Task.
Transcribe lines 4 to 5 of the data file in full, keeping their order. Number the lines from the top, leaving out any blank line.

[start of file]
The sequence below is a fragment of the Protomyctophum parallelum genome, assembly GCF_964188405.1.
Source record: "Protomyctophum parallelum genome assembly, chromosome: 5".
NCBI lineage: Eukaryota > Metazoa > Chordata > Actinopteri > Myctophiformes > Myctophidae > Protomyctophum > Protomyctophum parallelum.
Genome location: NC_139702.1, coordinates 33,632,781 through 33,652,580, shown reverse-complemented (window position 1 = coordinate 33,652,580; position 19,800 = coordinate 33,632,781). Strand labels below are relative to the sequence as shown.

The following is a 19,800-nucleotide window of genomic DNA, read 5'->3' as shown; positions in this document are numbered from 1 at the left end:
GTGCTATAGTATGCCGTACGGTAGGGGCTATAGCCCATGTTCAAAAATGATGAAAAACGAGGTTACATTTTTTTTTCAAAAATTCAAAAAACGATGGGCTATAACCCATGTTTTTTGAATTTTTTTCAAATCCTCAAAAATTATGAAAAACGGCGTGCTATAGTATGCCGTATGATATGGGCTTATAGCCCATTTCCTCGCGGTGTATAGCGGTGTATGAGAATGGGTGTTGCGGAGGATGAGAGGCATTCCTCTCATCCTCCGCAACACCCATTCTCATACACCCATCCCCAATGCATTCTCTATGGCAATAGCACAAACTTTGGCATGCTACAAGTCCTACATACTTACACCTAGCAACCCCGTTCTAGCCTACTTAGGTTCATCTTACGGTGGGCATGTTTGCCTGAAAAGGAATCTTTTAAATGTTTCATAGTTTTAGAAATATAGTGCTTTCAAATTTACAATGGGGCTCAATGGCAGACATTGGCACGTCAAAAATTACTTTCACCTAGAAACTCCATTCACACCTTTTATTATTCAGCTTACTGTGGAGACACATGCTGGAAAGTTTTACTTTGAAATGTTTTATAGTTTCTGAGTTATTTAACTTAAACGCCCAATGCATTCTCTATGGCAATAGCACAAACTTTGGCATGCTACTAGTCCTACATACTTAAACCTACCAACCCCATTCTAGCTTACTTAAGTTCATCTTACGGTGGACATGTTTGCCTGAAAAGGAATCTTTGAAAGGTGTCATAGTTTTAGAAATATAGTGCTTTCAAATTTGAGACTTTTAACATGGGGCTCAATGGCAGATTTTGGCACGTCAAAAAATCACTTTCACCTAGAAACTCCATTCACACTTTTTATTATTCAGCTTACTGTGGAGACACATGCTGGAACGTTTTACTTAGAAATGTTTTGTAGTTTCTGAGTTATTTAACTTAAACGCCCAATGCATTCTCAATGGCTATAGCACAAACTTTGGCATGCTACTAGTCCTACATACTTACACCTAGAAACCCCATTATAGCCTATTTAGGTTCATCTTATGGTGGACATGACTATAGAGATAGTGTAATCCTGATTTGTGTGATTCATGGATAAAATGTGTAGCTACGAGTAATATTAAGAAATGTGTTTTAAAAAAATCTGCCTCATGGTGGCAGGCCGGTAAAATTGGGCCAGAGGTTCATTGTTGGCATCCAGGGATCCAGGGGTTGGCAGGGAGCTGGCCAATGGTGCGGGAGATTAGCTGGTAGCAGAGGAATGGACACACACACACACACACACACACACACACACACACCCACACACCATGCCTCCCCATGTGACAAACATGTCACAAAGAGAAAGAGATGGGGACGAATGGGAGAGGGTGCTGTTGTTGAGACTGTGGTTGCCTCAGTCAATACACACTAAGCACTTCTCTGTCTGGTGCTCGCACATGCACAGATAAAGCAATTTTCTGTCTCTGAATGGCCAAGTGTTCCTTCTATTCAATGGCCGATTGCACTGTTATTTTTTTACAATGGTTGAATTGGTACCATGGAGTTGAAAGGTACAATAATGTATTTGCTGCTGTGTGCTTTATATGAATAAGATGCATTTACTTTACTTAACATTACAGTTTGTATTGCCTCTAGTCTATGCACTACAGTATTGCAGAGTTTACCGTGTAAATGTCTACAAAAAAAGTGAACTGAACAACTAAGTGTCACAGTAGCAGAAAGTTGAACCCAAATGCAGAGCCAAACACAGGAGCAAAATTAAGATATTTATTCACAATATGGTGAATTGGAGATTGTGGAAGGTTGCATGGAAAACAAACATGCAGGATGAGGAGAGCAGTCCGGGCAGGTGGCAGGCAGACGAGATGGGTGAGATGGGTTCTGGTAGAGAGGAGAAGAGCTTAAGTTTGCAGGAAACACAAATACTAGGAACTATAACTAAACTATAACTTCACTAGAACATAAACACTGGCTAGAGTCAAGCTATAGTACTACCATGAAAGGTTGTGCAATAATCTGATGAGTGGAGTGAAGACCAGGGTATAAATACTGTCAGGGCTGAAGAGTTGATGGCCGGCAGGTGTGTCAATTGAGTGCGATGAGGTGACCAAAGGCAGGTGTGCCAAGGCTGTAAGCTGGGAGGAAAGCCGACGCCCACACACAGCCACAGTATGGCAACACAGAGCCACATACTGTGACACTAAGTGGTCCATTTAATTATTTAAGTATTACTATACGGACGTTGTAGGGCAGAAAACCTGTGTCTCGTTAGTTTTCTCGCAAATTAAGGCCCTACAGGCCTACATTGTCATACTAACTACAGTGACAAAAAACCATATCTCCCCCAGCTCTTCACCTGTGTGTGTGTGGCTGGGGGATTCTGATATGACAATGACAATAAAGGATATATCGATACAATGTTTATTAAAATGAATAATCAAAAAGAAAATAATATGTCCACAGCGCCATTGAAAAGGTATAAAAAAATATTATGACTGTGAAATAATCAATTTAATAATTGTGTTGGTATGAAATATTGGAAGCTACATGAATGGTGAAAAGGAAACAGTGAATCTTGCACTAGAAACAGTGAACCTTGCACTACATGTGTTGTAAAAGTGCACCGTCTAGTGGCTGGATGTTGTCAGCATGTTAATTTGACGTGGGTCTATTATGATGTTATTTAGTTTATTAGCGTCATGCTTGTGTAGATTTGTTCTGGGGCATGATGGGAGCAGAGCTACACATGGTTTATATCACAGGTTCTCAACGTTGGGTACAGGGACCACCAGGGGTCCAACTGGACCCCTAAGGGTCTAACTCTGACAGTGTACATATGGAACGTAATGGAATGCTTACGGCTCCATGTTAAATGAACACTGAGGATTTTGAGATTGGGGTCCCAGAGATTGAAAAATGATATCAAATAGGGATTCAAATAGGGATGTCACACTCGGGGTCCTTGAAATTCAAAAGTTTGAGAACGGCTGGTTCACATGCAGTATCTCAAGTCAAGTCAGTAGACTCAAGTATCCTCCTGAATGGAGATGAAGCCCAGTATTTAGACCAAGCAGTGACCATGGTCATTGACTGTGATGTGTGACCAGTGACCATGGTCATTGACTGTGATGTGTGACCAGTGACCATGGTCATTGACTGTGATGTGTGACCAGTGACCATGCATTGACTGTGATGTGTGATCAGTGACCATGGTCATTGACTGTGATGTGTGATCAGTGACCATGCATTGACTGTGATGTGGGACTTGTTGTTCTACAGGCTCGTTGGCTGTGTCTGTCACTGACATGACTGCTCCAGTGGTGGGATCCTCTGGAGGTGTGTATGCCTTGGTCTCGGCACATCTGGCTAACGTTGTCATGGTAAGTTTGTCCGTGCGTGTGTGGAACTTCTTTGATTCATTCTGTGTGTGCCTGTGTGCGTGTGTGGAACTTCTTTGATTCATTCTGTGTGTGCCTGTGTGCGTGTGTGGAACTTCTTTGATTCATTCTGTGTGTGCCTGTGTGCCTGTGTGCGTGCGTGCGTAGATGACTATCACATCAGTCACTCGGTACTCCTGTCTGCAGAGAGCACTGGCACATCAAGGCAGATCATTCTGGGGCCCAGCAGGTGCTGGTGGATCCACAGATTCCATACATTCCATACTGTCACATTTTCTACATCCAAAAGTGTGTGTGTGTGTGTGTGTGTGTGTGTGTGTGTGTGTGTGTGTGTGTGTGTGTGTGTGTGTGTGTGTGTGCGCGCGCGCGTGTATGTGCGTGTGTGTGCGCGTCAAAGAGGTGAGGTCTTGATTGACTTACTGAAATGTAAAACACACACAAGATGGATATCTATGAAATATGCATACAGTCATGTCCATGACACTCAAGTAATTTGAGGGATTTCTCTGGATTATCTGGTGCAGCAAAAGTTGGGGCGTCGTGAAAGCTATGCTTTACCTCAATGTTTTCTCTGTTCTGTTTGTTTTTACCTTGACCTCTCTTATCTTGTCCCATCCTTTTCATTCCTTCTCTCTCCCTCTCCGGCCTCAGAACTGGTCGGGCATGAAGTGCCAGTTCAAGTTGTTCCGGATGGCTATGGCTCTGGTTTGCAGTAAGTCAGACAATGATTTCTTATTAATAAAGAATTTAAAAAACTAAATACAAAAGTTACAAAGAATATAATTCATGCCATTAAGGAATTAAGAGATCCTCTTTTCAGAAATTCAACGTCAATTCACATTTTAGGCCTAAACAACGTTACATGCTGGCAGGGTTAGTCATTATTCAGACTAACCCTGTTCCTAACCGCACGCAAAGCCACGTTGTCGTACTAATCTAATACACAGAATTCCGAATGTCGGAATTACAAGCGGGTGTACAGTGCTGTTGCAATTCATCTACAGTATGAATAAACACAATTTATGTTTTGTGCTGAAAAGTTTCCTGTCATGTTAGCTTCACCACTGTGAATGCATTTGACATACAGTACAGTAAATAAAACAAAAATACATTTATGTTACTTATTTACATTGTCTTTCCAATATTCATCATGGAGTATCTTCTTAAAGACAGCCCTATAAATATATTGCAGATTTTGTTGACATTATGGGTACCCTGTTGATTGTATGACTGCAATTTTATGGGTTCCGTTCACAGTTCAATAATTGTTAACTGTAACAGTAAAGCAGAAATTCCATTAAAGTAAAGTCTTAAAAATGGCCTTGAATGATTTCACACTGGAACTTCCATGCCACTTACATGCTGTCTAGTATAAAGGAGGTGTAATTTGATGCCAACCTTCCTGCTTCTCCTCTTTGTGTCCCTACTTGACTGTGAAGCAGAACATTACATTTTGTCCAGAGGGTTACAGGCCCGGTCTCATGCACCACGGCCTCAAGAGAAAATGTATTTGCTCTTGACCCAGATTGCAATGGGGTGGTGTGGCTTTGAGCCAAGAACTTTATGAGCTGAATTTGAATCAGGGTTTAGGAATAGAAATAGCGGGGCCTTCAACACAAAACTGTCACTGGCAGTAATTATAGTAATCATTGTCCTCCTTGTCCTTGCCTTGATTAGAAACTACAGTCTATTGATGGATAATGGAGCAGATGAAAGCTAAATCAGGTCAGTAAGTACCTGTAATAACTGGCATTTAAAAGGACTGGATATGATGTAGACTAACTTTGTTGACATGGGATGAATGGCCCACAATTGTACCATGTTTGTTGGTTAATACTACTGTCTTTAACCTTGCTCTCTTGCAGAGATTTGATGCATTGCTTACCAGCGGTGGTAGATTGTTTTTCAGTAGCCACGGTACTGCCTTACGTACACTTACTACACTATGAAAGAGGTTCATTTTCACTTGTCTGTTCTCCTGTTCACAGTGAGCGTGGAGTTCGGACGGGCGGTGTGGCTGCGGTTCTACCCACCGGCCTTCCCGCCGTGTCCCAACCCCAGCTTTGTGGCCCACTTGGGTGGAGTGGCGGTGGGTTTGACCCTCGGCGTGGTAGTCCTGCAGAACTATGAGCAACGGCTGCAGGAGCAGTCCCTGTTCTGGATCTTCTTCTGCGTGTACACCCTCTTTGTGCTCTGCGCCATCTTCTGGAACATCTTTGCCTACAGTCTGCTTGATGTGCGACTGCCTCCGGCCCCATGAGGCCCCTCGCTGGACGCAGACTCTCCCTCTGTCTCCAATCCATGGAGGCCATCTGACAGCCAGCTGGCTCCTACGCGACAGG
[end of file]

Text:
Genome location: NC_139702.1, coordinates 33,632,781 through 33,652,580, shown reverse-complemented (window position 1 = coordinate 33,652,580; position 19,800 = coordinate 33,632,781). Strand labels below are relative to the sequence as shown.

The following is a 19,800-nucleotide window of genomic DNA, read 5'->3' as shown; positions in this document are numbered from 1 at the left end: